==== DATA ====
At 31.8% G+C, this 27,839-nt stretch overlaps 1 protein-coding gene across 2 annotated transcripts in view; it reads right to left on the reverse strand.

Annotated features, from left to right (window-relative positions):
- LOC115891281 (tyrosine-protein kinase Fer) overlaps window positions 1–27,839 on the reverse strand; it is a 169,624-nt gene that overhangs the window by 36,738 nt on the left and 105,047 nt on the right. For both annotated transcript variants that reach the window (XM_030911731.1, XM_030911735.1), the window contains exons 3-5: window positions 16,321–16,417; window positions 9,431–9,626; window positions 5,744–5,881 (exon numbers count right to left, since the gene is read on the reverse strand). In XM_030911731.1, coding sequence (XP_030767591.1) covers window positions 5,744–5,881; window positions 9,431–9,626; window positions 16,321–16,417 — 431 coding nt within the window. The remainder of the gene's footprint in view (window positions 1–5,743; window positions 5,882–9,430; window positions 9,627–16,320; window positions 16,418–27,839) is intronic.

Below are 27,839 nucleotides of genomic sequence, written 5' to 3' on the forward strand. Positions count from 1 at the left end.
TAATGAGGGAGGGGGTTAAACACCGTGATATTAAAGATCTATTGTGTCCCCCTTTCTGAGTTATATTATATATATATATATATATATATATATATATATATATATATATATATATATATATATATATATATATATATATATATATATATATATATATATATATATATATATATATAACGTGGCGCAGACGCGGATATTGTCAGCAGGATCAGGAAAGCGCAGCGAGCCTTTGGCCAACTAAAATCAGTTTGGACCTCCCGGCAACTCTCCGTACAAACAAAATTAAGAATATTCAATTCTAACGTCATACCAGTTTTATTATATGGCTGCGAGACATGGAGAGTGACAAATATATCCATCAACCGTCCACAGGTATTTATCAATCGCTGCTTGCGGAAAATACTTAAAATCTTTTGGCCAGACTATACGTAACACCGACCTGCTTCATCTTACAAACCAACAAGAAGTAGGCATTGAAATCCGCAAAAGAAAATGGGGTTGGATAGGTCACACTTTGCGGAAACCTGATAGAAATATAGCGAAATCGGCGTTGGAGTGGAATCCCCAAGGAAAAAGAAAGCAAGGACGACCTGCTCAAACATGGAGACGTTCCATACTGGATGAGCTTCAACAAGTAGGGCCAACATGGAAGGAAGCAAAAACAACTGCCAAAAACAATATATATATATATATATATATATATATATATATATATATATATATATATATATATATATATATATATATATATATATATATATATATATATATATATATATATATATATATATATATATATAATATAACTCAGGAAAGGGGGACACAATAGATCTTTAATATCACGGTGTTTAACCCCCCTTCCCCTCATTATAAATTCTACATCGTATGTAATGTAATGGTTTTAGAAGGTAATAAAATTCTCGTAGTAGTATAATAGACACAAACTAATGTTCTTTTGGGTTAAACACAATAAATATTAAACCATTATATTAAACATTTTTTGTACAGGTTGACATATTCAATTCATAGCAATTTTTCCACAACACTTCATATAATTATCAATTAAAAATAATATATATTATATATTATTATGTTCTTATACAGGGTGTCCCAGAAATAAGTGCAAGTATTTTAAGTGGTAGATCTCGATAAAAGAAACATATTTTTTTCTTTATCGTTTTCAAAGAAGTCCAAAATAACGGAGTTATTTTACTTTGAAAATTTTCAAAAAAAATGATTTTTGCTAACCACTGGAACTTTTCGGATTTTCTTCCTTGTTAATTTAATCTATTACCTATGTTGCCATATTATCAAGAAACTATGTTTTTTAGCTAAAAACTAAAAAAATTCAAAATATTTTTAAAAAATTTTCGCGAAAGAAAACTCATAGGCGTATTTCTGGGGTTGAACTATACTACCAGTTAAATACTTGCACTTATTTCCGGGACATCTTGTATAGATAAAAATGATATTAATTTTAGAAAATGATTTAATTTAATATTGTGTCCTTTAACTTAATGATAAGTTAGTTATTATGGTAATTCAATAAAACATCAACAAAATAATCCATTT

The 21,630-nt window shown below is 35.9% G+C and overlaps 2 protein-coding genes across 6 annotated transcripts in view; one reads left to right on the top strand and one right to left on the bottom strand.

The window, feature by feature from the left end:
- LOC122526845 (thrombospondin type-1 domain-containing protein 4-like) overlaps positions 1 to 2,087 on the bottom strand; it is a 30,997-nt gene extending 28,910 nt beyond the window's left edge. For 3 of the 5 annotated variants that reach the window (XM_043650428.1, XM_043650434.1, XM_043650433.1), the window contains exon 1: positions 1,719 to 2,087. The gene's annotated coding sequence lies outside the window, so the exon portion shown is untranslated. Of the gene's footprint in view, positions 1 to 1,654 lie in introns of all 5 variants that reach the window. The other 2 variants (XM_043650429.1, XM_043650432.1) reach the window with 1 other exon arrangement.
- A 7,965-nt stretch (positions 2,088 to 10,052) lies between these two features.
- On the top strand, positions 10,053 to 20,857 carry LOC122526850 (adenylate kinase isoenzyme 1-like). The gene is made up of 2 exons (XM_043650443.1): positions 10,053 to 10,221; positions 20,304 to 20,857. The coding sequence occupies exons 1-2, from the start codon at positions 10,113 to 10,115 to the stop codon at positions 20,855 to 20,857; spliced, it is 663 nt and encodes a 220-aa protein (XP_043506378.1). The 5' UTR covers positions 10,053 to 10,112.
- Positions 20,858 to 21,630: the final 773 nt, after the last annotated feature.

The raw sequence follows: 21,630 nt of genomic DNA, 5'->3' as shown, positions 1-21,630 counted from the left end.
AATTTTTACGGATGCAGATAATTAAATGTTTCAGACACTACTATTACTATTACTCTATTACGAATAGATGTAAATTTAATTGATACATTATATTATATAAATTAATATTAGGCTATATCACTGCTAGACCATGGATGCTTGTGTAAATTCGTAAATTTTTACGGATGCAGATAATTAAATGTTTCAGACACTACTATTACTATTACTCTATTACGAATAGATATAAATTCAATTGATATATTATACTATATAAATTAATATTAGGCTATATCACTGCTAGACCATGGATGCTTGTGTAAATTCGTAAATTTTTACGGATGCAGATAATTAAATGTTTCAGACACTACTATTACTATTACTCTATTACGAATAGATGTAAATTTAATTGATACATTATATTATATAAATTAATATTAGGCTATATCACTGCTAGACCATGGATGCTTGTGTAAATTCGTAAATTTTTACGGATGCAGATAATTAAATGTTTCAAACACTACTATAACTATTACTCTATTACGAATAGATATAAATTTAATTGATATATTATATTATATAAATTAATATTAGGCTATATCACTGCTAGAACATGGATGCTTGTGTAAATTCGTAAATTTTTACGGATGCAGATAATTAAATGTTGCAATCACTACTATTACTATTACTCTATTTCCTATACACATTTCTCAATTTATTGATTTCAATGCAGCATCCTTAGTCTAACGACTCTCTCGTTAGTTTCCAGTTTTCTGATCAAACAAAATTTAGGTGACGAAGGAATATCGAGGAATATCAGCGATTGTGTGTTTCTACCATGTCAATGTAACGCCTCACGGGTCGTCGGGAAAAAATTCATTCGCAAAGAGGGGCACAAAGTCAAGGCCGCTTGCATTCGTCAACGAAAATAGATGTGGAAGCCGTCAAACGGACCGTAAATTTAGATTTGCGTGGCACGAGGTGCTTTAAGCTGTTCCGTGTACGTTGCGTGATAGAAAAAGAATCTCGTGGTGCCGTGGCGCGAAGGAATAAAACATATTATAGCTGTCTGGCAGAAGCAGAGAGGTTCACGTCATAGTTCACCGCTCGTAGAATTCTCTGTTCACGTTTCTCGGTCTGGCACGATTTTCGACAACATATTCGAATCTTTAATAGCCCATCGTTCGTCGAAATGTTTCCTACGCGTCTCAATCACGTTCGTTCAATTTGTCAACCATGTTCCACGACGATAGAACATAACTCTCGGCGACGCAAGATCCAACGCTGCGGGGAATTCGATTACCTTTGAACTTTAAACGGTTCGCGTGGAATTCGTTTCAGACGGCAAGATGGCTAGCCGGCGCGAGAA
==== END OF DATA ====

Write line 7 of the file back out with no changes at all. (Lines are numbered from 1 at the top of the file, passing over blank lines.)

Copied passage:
The window, feature by feature from the left end: